If you do things from a place of guilt or obligation, it is guaranteed to lead to resentment," she says. Because when a people pleaser doesn't see someone spending the same amount of time or energy on them, that can make the people pleaser feel robbed.
A hard no is clear, concise and brief — "No, thank you" or a "Thanks so much for asking. But I'm not able to this week." A soft no might be easier for a recovering people pleaser. That's when you give more of an explanation. For example: "Thank you so much for asking me to do this project. It sounds really exciting, but I don't have the bandwidth for it at this time." Simple.
When your top priority is to be liked all the time, you aren't in touch with what you need.
10 min read · 2020-11-06 · Krystal Quiles There is an 8 out of 10 chance that you are one of the poorest people in the world. However, when I say you’re poor, I’m not talking about your bank account (although material poverty…
3 min read · Aug 27th · There is a kind of person who seems at first glance to have an admirable degree of self-motivation, thoroughness and drive. They are up at dawn, they rarely take holidays, they are always sneaking in…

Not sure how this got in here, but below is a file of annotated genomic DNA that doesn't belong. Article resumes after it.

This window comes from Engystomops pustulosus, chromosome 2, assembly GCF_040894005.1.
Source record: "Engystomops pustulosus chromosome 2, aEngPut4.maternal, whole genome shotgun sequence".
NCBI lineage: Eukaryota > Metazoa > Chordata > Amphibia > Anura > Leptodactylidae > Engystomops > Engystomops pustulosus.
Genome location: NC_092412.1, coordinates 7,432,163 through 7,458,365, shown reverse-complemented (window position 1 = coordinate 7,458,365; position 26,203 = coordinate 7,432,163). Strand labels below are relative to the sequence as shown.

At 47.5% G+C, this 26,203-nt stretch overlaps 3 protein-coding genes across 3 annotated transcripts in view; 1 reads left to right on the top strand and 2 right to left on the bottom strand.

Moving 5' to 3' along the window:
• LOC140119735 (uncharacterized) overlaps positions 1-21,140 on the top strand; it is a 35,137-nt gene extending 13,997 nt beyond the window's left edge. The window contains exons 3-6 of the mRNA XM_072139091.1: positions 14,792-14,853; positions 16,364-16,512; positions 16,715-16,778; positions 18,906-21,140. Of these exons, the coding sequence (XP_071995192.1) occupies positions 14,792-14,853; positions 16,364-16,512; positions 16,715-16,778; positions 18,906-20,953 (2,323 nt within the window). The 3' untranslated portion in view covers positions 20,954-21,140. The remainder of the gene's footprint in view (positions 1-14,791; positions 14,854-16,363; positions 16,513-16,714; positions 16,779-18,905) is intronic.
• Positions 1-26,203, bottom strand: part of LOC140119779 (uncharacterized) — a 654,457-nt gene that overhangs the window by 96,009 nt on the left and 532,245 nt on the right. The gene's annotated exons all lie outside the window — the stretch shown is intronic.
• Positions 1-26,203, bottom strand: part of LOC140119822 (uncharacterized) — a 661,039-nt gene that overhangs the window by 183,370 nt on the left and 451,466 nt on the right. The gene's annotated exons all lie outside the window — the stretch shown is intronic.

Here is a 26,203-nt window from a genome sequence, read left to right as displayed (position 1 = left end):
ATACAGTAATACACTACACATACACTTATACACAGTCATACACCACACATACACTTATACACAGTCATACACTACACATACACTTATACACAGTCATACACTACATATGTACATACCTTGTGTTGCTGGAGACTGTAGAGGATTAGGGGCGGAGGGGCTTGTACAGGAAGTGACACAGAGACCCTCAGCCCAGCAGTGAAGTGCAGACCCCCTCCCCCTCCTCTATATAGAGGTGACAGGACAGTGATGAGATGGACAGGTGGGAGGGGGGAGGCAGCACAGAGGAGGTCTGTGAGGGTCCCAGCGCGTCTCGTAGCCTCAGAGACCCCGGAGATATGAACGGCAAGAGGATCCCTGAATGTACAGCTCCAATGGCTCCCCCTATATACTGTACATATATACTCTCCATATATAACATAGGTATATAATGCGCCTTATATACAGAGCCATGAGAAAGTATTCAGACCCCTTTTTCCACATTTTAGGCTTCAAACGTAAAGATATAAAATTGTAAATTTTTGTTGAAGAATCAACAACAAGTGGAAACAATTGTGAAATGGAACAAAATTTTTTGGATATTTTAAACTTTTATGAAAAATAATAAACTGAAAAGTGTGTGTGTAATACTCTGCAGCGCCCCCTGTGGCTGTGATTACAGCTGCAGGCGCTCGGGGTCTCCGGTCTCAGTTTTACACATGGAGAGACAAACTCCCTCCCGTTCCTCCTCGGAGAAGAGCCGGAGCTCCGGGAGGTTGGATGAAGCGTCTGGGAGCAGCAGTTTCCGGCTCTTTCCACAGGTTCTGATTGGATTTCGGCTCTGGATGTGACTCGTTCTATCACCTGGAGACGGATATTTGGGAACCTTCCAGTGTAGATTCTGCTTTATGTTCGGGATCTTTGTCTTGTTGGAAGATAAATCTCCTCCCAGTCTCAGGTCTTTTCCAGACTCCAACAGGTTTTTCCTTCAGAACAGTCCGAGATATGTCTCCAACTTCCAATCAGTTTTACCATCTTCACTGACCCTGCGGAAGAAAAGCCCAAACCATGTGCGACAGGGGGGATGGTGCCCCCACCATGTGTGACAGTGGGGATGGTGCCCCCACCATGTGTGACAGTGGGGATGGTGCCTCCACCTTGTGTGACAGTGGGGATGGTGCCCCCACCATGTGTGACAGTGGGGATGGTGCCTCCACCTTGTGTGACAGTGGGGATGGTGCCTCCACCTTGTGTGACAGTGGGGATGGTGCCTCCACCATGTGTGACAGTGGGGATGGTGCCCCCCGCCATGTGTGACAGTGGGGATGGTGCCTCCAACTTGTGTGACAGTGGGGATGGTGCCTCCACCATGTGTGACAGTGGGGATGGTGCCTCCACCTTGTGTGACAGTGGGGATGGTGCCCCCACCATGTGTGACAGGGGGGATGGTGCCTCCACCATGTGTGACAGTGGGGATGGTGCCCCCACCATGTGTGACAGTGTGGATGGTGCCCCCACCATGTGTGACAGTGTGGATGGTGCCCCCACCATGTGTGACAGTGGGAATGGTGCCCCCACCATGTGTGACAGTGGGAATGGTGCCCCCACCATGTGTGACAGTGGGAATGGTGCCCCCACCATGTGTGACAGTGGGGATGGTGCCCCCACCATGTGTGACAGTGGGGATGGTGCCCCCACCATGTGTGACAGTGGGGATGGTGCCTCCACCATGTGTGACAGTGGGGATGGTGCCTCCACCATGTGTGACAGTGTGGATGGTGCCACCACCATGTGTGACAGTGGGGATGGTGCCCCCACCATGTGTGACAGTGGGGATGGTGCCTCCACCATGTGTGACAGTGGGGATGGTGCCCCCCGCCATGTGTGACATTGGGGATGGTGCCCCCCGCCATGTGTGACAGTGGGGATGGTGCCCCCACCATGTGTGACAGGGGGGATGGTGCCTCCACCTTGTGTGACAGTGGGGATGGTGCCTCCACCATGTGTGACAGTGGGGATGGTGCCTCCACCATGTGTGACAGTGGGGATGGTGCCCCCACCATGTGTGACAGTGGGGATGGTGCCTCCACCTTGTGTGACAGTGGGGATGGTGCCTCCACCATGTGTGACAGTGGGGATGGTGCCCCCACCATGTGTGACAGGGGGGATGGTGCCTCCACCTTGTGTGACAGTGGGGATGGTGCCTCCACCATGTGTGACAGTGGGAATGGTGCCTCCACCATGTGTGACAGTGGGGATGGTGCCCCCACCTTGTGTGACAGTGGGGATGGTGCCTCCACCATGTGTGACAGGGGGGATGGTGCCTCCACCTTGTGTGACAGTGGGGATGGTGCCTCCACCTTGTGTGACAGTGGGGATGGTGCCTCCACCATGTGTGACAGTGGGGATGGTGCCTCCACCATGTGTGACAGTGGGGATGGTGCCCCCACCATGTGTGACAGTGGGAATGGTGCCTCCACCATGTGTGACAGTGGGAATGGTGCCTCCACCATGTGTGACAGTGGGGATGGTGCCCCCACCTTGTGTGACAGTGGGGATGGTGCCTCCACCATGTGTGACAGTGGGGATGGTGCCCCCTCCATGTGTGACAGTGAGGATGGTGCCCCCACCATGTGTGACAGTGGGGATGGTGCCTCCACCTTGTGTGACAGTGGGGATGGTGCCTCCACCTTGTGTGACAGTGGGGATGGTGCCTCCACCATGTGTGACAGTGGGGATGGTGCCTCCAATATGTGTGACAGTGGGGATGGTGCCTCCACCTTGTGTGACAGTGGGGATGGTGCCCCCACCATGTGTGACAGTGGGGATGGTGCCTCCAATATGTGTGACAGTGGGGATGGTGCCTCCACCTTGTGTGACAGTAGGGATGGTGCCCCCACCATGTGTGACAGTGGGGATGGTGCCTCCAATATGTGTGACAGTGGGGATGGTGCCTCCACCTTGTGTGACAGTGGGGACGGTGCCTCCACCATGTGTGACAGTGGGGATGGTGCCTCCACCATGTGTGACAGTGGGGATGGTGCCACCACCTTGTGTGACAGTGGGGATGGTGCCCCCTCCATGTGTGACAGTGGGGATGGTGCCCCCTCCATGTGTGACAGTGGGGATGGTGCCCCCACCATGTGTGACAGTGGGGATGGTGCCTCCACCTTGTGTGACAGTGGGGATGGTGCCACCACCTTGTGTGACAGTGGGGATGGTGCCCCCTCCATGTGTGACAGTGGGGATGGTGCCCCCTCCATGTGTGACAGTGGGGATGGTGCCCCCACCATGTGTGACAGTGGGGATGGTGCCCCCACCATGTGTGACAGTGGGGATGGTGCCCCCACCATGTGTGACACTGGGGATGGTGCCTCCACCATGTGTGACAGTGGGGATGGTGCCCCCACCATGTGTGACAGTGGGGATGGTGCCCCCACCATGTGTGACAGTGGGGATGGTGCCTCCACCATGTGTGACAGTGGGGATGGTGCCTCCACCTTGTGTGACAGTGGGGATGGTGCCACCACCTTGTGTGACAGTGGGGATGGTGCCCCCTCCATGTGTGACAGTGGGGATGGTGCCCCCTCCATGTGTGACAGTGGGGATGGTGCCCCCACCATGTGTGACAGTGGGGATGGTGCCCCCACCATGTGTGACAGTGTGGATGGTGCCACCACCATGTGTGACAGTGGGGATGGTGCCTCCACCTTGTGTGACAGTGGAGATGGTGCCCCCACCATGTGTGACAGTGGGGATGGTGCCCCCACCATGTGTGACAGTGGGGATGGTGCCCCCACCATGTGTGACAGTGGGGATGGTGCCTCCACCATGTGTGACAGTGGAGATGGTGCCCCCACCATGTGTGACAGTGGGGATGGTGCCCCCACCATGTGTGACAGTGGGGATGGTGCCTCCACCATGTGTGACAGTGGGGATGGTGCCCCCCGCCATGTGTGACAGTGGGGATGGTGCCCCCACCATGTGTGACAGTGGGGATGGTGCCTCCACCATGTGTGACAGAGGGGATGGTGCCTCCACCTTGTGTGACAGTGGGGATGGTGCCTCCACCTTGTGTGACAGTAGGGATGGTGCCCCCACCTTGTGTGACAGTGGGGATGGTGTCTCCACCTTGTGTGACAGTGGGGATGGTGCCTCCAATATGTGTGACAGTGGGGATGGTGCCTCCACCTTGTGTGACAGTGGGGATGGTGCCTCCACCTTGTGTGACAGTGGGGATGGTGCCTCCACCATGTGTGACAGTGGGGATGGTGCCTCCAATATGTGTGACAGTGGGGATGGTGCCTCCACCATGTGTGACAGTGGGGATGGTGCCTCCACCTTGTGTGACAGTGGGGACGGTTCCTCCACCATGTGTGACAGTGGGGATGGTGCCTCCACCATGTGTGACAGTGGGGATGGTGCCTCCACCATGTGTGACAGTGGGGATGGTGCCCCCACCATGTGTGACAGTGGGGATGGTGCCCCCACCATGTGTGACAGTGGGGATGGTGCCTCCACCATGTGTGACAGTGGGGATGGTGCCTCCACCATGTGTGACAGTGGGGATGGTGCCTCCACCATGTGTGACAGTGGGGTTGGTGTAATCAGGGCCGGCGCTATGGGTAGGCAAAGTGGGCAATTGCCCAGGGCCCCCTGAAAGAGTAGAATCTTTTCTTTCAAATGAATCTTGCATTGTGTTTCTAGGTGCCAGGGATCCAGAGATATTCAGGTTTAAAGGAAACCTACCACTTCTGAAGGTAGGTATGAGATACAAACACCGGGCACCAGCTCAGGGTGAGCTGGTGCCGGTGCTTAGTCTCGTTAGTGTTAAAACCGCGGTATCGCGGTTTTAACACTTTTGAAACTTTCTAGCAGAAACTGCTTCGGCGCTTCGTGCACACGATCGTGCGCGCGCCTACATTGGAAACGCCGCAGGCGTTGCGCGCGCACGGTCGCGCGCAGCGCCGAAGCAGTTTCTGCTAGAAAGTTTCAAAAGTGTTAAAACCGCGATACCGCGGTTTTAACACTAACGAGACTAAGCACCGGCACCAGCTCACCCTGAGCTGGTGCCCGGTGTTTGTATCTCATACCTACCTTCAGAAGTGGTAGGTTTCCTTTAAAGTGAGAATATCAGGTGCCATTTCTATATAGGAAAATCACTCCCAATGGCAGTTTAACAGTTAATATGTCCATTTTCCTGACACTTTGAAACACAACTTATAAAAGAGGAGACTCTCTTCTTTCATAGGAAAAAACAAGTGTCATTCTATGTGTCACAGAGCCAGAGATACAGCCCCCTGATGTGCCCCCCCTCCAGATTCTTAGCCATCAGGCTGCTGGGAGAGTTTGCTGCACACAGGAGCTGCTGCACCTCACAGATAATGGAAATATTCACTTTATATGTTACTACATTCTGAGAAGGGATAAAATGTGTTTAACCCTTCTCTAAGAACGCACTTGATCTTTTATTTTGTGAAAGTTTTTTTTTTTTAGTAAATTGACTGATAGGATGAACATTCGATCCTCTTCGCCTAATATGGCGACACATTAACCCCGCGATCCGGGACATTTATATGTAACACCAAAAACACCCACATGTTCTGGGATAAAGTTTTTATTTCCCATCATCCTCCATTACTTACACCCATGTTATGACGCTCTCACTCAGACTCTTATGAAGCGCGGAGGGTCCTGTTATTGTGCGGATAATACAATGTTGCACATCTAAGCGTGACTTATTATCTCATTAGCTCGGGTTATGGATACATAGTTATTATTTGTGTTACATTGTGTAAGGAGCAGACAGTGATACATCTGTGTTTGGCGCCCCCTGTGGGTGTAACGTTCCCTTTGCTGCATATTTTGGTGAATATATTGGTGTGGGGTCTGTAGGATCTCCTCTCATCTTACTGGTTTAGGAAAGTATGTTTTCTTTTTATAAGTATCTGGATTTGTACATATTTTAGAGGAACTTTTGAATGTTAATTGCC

We need to shift our sense of where our drive is coming from.
There will never be a point of rest or a lasting feeling of completion. In truth, we are ill rather than driven.
We become perfectionists from a primary sense of being unworthy; uninteresting, flawed, a disappointment, a let-down, a nuisance.
5 min read · Aug 21st · One of the reasons why we may end up acting more destructively and cruelly than we should is that it can take us a long time to fathom how someone like us could cause trouble for anyone. By ‘someone…
We are weak before the world and it is always more likely that someone else will be the aggressor.
The loving know how much everyone suffers from feelings of self-doubt, worthlessness, loneliness and pain beneath a veneer of imperviousness and strength.
At a collective level, we describe the heightened awareness of our susceptibility to insult and harm as ‘manners’